- Created by: Angel9119
- Created on: 30-03-19 20:08
Agent of political socialization: a person that teaches others about politics through use of info.
Bandwagon effect: increased media coverage of candidates who poll high.
Bradley effect: difference between a poll result and an electio result in which voters gave a socially desirable result not a true responsive that may be perceived as racist.
Classical liberalism: political ideology based individual libs and rights (free will, little role of gov)
Covert content: ideologicallt slanted info presented as unbiased in order to influence the public.
Diffuse support: widespreased belief that a country and its legal system are legit.
Exit poll: election poll taken by interviweing voters as they leave a polling place.
Fascism: political system of total control by the ruling party or leader over the economy, militia etc.
Favorability poll: public opinion poll that measures a public's positive feelings about a candidate.
Heuristics: shortcuts or rules of thumb for decision making.
Horserace coverage: day-to-day media coverage of candidate performance in the election.
Margin of error: number that states how far the poll results may be from actual preferences.
Modern conservatism: political ideology that prioritizes individual liberties, small gov out of the eco.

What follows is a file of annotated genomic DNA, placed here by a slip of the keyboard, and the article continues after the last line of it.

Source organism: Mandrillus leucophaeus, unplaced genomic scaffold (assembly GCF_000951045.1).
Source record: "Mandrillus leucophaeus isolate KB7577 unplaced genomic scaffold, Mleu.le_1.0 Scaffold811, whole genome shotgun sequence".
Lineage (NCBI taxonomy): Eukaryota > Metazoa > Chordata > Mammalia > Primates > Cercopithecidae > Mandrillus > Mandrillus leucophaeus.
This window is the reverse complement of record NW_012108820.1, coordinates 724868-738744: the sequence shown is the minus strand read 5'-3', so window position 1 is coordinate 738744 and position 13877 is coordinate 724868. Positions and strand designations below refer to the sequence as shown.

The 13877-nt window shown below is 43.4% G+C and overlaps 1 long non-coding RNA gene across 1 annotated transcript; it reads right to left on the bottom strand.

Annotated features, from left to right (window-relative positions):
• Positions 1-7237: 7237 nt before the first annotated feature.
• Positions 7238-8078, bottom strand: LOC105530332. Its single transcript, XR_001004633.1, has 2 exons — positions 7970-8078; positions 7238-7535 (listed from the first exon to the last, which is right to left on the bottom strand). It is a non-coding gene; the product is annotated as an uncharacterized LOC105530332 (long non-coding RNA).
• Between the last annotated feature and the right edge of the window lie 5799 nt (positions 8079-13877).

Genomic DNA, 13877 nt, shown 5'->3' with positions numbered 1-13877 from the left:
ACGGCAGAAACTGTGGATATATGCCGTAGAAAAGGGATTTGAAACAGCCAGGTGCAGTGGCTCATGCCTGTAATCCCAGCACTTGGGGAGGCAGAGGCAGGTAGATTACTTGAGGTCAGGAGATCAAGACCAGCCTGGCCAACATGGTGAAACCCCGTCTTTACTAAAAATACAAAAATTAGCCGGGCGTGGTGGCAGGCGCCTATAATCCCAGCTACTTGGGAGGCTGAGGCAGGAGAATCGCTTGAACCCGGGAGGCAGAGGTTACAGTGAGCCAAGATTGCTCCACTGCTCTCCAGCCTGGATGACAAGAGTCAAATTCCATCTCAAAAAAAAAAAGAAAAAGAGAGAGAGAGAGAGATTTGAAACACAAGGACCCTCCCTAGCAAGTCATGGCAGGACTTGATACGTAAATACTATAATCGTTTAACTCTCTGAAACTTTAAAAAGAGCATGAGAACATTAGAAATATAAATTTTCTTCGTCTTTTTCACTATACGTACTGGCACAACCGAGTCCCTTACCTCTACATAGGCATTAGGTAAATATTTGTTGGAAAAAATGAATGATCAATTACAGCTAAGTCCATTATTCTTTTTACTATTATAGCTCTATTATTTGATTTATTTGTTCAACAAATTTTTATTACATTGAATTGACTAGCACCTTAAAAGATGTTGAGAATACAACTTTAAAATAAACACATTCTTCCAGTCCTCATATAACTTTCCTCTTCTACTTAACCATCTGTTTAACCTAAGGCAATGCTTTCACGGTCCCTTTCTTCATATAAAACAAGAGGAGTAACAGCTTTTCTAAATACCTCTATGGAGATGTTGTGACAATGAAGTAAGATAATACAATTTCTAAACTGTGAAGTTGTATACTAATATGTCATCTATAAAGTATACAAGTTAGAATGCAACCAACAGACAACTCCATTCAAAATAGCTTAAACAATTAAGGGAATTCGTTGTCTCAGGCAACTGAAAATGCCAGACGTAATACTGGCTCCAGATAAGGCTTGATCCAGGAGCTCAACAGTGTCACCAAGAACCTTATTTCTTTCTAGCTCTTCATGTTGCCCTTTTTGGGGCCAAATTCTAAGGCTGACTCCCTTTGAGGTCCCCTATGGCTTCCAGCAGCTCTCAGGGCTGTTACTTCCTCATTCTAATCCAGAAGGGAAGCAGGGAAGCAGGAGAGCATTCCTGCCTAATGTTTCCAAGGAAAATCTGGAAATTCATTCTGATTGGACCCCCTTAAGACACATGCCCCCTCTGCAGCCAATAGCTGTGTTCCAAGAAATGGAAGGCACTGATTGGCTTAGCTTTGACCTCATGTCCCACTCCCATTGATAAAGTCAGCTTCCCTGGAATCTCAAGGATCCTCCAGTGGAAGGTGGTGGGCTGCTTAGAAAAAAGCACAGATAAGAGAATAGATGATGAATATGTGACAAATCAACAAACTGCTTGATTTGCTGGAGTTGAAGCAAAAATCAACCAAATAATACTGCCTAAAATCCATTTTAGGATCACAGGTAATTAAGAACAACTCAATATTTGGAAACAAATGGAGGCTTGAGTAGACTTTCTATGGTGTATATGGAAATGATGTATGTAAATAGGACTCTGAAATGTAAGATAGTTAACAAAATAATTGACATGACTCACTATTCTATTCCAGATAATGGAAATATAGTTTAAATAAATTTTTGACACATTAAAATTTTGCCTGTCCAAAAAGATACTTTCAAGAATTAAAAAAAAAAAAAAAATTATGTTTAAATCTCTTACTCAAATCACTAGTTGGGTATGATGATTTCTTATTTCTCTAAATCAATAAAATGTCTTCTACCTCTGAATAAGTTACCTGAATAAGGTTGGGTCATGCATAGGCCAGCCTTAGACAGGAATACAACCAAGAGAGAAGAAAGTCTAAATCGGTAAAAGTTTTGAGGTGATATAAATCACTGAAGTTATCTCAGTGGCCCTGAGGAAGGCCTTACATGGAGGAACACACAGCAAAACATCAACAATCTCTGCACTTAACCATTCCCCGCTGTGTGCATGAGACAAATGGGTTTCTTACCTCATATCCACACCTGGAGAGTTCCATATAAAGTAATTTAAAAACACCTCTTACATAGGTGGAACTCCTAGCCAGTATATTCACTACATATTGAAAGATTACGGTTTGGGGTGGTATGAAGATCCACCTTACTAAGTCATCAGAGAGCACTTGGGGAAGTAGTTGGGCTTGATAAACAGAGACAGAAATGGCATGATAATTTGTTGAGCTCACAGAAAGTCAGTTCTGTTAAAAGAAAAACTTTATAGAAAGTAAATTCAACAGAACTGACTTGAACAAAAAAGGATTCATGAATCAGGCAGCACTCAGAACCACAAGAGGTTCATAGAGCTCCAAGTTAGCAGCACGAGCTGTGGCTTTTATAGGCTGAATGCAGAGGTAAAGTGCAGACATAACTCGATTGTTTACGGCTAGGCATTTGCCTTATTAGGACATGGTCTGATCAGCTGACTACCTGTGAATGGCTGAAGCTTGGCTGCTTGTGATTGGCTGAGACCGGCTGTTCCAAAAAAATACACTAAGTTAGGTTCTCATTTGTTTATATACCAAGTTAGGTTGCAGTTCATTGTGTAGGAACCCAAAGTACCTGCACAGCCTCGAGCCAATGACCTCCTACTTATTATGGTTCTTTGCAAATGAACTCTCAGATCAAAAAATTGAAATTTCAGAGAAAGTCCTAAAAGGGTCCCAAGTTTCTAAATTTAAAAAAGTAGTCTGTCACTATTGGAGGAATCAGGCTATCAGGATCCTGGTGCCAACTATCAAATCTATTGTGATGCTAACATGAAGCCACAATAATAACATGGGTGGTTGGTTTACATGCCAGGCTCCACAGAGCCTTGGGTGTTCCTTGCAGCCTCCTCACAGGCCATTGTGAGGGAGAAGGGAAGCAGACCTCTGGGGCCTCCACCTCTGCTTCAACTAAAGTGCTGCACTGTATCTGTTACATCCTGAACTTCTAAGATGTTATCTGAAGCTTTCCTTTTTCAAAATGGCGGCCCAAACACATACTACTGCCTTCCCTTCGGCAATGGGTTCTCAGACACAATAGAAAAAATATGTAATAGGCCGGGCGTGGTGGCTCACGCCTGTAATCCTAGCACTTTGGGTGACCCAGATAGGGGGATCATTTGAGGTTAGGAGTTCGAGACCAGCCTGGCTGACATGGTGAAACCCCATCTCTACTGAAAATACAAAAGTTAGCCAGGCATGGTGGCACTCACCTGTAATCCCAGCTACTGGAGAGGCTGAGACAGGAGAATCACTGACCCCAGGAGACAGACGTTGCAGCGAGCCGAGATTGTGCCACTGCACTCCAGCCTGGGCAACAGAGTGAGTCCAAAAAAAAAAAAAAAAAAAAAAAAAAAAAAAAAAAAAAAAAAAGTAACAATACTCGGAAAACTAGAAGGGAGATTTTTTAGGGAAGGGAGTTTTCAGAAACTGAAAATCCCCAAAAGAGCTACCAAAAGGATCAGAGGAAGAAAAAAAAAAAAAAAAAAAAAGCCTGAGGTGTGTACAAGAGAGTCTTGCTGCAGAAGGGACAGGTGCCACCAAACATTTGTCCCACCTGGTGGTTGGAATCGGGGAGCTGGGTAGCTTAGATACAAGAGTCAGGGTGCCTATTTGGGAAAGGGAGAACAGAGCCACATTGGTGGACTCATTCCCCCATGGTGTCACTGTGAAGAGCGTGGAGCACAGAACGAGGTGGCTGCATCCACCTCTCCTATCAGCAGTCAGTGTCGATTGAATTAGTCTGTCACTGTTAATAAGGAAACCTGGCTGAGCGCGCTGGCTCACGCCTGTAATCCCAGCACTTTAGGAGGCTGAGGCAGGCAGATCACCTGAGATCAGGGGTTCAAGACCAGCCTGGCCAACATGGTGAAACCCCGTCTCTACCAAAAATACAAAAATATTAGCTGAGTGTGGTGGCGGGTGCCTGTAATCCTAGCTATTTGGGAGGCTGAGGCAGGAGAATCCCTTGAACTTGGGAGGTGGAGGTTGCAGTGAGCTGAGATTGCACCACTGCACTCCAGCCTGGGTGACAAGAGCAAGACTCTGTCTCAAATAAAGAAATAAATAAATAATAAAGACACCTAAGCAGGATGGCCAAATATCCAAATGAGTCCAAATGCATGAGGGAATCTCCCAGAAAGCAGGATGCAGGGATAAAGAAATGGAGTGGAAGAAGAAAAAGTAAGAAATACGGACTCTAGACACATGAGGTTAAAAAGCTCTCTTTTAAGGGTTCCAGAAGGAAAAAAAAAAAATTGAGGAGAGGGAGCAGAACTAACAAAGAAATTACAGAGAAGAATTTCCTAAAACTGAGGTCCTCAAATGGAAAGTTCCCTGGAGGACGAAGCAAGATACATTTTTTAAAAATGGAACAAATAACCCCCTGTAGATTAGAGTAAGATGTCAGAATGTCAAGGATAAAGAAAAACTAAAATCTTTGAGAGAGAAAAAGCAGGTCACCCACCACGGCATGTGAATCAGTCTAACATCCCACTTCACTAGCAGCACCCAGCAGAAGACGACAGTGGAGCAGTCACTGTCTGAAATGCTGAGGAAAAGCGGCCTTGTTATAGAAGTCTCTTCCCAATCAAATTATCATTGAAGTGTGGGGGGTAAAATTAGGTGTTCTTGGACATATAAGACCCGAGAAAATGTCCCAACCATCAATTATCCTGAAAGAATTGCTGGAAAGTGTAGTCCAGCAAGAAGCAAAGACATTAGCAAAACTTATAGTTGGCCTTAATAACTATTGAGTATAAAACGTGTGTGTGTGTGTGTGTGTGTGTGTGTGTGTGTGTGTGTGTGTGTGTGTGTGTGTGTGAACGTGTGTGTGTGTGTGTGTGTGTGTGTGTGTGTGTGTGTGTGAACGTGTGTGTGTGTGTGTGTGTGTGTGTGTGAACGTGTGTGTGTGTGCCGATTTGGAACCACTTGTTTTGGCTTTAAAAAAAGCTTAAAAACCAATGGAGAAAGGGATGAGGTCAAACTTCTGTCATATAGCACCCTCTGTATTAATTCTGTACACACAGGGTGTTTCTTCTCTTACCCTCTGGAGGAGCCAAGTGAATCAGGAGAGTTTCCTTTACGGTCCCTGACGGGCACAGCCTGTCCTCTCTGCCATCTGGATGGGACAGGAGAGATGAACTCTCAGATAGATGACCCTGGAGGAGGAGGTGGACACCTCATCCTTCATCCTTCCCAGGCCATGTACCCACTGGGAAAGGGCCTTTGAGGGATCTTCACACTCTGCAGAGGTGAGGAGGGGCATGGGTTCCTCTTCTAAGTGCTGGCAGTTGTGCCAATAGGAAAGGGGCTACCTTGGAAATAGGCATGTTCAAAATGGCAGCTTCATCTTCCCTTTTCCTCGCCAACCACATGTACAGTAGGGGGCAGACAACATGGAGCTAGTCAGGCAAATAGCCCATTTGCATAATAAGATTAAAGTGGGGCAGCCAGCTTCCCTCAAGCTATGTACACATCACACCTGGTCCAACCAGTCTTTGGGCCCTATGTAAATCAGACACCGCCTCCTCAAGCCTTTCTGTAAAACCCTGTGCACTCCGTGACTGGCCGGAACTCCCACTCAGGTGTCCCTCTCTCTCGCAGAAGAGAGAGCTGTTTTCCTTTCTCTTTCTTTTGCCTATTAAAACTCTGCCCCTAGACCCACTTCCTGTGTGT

Modern liberalism: political ideology focused on eqality and gov intervention in society and the eco.
Overt content: political info whose author makes clear that only one side is presented.
Push poll: politically biased campaing info presented as a poll in order to change minds.
Straw poll: informal and unofficial election poll conducted with a non-random population.
Theory of delegate presentation: assumes the politicain is in office to be the voice of the people.
Traditional conservatism: poltical ideology supporting the authority of monarchy and chuch in the belief that gov provices the rule of law.
Ballot fatigue: result when a voter stops voting for offices at the bottom of a long ballot.
Caucus: form of candidate nomination that occurs in a town-hall style format rathen than a day-long election; usually only for presidential elections.
Chronic minority: voters who belong to political parties not competitive in national elections because they are too small to become a majority or because of the Electoral college system.
Closed primary: election which only voters registered with a party may vote for their candidates.
Coattail effect: when a popular presidential candidate helps candidates in their paty win.
Delegates: party members who are chosen to repsent a particular candidate at conventions.
District system: electoral votes are divided between candidates based on who wins districts.
Early voting: accommodation that allows voting up to two weeks before election day.
Electoral college: constitutionally created group chosen by the states with the responsibiltiy of formally selecting the next US president.
Incumbency advantage: held by officeholders that allows them to often win reelection.
Incumbent: current holder of a political office.
Initative: law propsed by the voters and subject to review by the state courts; propositon.
Midterm elections: congressional elections, occur in years between the election.
Open primary: election in which any registered voter may vote in any party's primary or caucus.